In a film that expertly uses the tropes of both the slasher and the zombie genre, Carpenter pits science versus religion, but…
80s hairstyle, synth-music, old school effects, a ghost story, an episode of Scooby Doo, end of the world, jump scares, false alarms, zombie-like people staring and shit... these are the kind of stuff one can expect to find in usual 80s horror flicks and these are the things that we notice at first. But only few Horror masters like John Carpenter know how to amalgamate all these cliches into a delicious concoction resulting into a fascinating, thrilling, atmospheric, creepy and extremely entertaining movie. And it's really awesome how sexy a Priest can look while holding an axe!
Whilst the film had a very mediocre beginning, hysterical performances, some annoying science mumbo jumbo and a particularly irritating Chinese dude who was…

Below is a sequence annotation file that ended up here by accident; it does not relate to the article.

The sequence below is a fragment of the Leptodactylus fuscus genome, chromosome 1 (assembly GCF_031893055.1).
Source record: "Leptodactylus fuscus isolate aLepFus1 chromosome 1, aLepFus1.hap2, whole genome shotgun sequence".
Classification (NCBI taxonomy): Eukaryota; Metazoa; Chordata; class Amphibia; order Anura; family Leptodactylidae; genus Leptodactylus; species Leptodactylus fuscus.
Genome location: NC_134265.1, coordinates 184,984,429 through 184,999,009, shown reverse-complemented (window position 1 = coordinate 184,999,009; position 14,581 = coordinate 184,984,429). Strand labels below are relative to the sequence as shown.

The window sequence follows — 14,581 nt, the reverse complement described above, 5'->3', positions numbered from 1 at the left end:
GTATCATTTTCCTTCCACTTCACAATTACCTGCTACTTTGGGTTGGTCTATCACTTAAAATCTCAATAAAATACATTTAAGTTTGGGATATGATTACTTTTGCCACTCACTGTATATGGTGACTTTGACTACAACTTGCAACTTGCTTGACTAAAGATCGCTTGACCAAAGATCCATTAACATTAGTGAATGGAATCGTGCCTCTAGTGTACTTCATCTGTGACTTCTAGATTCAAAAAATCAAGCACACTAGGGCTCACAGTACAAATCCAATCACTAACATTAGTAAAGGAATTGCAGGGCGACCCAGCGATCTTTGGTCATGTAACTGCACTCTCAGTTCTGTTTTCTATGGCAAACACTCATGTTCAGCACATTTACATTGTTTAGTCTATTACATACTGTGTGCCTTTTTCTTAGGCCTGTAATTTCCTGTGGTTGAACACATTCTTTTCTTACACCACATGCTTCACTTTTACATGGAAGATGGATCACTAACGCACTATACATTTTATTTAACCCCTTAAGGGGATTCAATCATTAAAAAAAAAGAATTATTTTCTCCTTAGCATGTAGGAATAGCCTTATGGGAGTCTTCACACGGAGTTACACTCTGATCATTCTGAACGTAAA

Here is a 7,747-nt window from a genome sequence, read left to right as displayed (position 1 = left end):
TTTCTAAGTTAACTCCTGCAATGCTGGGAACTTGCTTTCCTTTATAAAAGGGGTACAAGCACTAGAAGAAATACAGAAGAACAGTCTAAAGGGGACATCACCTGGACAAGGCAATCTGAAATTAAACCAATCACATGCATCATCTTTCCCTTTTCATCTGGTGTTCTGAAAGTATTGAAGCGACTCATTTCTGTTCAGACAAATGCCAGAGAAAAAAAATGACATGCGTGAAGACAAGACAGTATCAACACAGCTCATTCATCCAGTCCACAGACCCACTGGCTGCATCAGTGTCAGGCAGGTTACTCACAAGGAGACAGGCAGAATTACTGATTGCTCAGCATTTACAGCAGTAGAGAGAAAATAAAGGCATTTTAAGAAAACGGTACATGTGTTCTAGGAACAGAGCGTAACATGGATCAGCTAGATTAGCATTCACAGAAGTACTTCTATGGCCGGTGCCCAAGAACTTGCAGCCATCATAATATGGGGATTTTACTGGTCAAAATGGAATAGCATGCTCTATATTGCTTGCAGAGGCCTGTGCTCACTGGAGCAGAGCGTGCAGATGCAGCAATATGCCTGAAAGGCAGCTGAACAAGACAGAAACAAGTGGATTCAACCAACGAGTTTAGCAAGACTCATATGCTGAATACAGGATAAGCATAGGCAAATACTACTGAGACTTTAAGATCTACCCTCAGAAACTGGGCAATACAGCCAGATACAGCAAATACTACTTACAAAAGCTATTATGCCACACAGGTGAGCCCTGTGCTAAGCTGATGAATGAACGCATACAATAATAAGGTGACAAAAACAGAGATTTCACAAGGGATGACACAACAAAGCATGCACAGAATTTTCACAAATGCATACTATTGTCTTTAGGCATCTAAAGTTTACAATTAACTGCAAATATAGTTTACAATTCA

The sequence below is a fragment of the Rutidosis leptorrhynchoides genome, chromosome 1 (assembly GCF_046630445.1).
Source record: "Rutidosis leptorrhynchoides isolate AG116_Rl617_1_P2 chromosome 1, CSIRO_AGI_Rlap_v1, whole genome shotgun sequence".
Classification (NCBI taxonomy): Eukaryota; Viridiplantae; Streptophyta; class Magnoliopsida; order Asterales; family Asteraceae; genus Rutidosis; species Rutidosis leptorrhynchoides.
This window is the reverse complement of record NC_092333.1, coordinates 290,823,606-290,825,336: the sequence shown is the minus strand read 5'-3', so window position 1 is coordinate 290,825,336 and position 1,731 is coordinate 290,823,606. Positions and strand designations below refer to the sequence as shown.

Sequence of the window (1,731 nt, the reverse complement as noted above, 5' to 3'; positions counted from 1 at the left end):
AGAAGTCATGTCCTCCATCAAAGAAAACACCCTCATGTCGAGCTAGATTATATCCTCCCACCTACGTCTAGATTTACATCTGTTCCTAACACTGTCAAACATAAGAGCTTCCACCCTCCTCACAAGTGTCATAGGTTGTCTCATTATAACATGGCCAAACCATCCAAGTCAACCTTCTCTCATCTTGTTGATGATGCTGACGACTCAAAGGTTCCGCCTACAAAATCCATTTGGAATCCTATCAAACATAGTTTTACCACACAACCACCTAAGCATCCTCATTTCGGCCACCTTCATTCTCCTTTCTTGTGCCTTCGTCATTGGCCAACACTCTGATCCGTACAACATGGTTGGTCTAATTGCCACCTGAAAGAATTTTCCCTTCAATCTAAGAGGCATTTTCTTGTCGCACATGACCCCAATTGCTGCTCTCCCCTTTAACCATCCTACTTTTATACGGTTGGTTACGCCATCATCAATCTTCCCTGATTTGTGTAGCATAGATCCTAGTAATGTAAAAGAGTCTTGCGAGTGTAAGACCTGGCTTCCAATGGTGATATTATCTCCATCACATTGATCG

Hey, guys. Remember when I said I was going to watch only one horror film from each country and that I would only watch all new stuff?
"That's right, Steve, you did!"
Well, I've had trouble fitting stuff in and plus I thought it would be cool to end the month revisiting a couple of my all time favourites and seeing if they still stood up. There have been a lot of great reviews flying round for Prince Of Darkness recently, so I couldn't help myself, really. I'm REALLY glad that I made that decision because I think this viewing may have made it my…
John Carpenter is a people person.
He likes the camaraderie of a big group. He likes to isolate these groups in a large singular environment where they can bond and grow as people and as friends.